Advertisement

Memories of Carvalhal’s Palace: Haunted Encounters, a Museum Experience to Engage Teenagers

  • Vanessa CesárioEmail author
  • Rui TrindadeEmail author
  • Sandra OlimEmail author
  • Valentina NisiEmail author
Conference paper
Part of the Lecture Notes in Computer Science book series (LNCS, volume 11749)

Abstract

While museums are making great efforts in updating their communication and engagement strategies to include a wide variety of publics, teenagers (15–19) are still identified as an audience group that is often excluded from a museum’s curatorial strategies. As consequence, this audience appears to be generally disinterested in what museums might offer. Our installation, deployed at the Natural History Museum of Funchal (NHMF), in Portugal, makes use of mobile interactive technologies and gaming strategies to promote more engaging museum experiences for teenage visitors. Memories of Carvalhal’s Palace: Haunted Encounters is a location-based game that prompts teenagers to uncover the science in the museum, through investigating the site, which is presented as haunted. In order to complete the quest, the audience needs to find and collect scientific information about specific exhibits while interacting with their Augmented Reality (AR) three-dimensional (3D) models. The audience’s interactions with the museum exhibits are rewarded with pieces of a map, which when completed, will guide them to the hidden scientific library where they can finally unlock the mysteries they have been trying to solve.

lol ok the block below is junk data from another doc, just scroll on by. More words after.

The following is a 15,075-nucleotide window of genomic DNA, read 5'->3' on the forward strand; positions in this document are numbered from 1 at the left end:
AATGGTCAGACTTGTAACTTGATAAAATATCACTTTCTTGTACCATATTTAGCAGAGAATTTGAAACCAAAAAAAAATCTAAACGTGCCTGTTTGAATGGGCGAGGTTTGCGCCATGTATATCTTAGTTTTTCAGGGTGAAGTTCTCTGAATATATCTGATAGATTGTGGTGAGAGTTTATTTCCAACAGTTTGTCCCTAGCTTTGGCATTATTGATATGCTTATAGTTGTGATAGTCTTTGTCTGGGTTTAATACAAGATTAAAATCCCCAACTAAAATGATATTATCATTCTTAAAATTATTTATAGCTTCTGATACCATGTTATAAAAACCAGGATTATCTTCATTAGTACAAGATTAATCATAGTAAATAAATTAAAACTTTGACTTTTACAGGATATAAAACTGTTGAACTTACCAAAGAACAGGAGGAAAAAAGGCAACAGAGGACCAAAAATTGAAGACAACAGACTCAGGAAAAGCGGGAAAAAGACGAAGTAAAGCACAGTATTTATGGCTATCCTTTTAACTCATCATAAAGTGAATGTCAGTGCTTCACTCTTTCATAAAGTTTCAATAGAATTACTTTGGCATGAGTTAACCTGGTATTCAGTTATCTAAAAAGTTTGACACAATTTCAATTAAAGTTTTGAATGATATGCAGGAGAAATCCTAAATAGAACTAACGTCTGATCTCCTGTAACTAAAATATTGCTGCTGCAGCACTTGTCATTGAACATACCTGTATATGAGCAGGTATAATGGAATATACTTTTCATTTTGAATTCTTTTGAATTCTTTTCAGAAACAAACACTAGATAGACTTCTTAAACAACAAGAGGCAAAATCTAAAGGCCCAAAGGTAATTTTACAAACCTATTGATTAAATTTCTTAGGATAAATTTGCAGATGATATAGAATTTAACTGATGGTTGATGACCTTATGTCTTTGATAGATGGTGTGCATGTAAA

Keywords

Museums Teenagers Gaming Augmented Reality 3D models 

Notes

Acknowledgments

ARDITI, project number M14-20-09-5369-FSE-000001.

Supplementary material

Supplementary material 1 (MP4 27119 kb)

References

  1. 1.
    Falk, J.H., Dierking, L.D.: Learning from Museums: Visitor Experiences and the Making of Meaning. AltaMira Press, Walnut Creek (2000)Google Scholar
  2. 2.
    Simon, N.: The Participatory Museum (2010). http://www.participatorymuseum.org/
  3. 3.
    Ardito, C., Buono, P., Desolda, G., Matera, M.: From smart objects to smart experiences: an end-user development approach. Int. J. Hum.-Comput. Stud. 114, 51–68 (2018).  https://doi.org/10.1016/j.ijhcs.2017.12.002CrossRefGoogle Scholar
  4. 4.
    Haahr, M.: Creating location-based augmented-reality games for cultural heritage. In: Alcañiz, M., Göbel, S., Ma, M., Fradinho Oliveira, M., Baalsrud Hauge, J., Marsh, T. (eds.) JCSG 2017. LNCS, vol. 10622, pp. 313–318. Springer, Cham (2017).  https://doi.org/10.1007/978-3-319-70111-0_29CrossRefGoogle Scholar
  5. 5.
    Falk, J.H.: Identity and the Museum Visitor Experience. Routledge, Walnut Creek (2009)Google Scholar
  6. 6.
    Prensky, M.: Digital natives, digital immigrants part 1. Horizon 9, 1–6 (2001).  https://doi.org/10.1108/10748120110424816CrossRefGoogle Scholar
  7. 7.
    Tzibazi, V.: Participatory action research with young people in museums. Mus. Manag. Curatorship 28, 153–171 (2013).  https://doi.org/10.1080/09647775.2013.776800CrossRefGoogle Scholar
  8. 8.
    Cesário, V.: Analysing texts and drawings: the teenage perspective on enjoyable museum experiences. In: 32nd British Human Computer Interaction Conference, pp. 1–3 (2018).  https://doi.org/10.14236/ewic/HCI2018.215
  9. 9.
    Cesário, V., Coelho, A., Nisi, V.: Design patterns to enhance teens’ museum experiences. In: 32nd British Human Computer Interaction Conference, pp. 1–5 (2018).  https://doi.org/10.14236/ewic/HCI2018.160

Copyright information

© IFIP International Federation for Information Processing 2019

Authors and Affiliations

  1. 1.ITI/LARSySFunchalPortugal
  2. 2.Faculty of EngineeringUniversity of PortoPortoPortugal
  3. 3.University of MadeiraFunchalPortugal

Personalised recommendations